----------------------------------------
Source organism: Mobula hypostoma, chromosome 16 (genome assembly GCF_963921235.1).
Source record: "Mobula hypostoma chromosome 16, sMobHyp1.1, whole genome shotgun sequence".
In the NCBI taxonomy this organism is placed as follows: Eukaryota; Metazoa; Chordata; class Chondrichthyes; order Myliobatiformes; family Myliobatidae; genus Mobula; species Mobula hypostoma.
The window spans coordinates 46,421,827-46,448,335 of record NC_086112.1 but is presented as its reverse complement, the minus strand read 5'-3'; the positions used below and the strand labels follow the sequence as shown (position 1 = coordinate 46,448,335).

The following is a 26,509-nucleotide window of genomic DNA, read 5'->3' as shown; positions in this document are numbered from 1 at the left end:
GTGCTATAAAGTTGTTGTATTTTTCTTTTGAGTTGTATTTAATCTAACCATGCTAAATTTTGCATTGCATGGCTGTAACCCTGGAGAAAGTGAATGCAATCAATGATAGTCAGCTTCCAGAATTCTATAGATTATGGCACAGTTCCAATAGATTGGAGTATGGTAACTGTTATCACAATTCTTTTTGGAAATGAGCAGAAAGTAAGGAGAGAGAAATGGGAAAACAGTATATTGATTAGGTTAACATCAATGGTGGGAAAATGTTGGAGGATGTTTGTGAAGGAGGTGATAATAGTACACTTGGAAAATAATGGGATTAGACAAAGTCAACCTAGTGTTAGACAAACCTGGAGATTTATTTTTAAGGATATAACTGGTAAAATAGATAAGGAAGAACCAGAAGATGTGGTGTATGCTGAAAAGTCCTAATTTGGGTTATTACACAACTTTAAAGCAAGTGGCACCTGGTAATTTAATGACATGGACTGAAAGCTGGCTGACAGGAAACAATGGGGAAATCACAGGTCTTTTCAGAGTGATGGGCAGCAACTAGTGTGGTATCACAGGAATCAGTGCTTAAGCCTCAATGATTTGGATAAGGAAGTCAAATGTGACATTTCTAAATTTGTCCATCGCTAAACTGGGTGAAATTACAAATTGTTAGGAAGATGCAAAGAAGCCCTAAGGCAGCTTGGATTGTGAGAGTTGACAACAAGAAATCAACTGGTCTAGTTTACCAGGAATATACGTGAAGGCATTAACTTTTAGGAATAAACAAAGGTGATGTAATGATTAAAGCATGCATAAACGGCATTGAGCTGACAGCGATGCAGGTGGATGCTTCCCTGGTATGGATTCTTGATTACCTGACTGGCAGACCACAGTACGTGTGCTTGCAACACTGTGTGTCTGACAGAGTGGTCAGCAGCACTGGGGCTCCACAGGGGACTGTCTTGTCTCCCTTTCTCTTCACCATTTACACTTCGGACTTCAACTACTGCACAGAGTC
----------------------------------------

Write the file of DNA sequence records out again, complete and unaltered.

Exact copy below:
Source organism: Mobula hypostoma, chromosome 16 (genome assembly GCF_963921235.1).
Source record: "Mobula hypostoma chromosome 16, sMobHyp1.1, whole genome shotgun sequence".
In the NCBI taxonomy this organism is placed as follows: Eukaryota; Metazoa; Chordata; class Chondrichthyes; order Myliobatiformes; family Myliobatidae; genus Mobula; species Mobula hypostoma.
The window spans coordinates 46,421,827-46,448,335 of record NC_086112.1 but is presented as its reverse complement, the minus strand read 5'-3'; the positions used below and the strand labels follow the sequence as shown (position 1 = coordinate 46,448,335).

The following is a 26,509-nucleotide window of genomic DNA, read 5'->3' as shown; positions in this document are numbered from 1 at the left end:
GTGCTATAAAGTTGTTGTATTTTTCTTTTGAGTTGTATTTAATCTAACCATGCTAAATTTTGCATTGCATGGCTGTAACCCTGGAGAAAGTGAATGCAATCAATGATAGTCAGCTTCCAGAATTCTATAGATTATGGCACAGTTCCAATAGATTGGAGTATGGTAACTGTTATCACAATTCTTTTTGGAAATGAGCAGAAAGTAAGGAGAGAGAAATGGGAAAACAGTATATTGATTAGGTTAACATCAATGGTGGGAAAATGTTGGAGGATGTTTGTGAAGGAGGTGATAATAGTACACTTGGAAAATAATGGGATTAGACAAAGTCAACCTAGTGTTAGACAAACCTGGAGATTTATTTTTAAGGATATAACTGGTAAAATAGATAAGGAAGAACCAGAAGATGTGGTGTATGCTGAAAAGTCCTAATTTGGGTTATTACACAACTTTAAAGCAAGTGGCACCTGGTAATTTAATGACATGGACTGAAAGCTGGCTGACAGGAAACAATGGGGAAATCACAGGTCTTTTCAGAGTGATGGGCAGCAACTAGTGTGGTATCACAGGAATCAGTGCTTAAGCCTCAATGATTTGGATAAGGAAGTCAAATGTGACATTTCTAAATTTGTCCATCGCTAAACTGGGTGAAATTACAAATTGTTAGGAAGATGCAAAGAAGCCCTAAGGCAGCTTGGATTGTGAGAGTTGACAACAAGAAATCAACTGGTCTAGTTTACCAGGAATATACGTGAAGGCATTAACTTTTAGGAATAAACAAAGGTGATGTAATGATTAAAGCATGCATAAACGGCATTGAGCTGACAGCGATGCAGGTGGATGCTTCCCTGGTATGGATTCTTGATTACCTGACTGGCAGACCACAGTACGTGTGCTTGCAACACTGTGTGTCTGACAGAGTGGTCAGCAGCACTGGGGCTCCACAGGGGACTGTCTTGTCTCCCTTTCTCTTCACCATTTACACTTCGGACTTCAACTACTGCACAGAGTC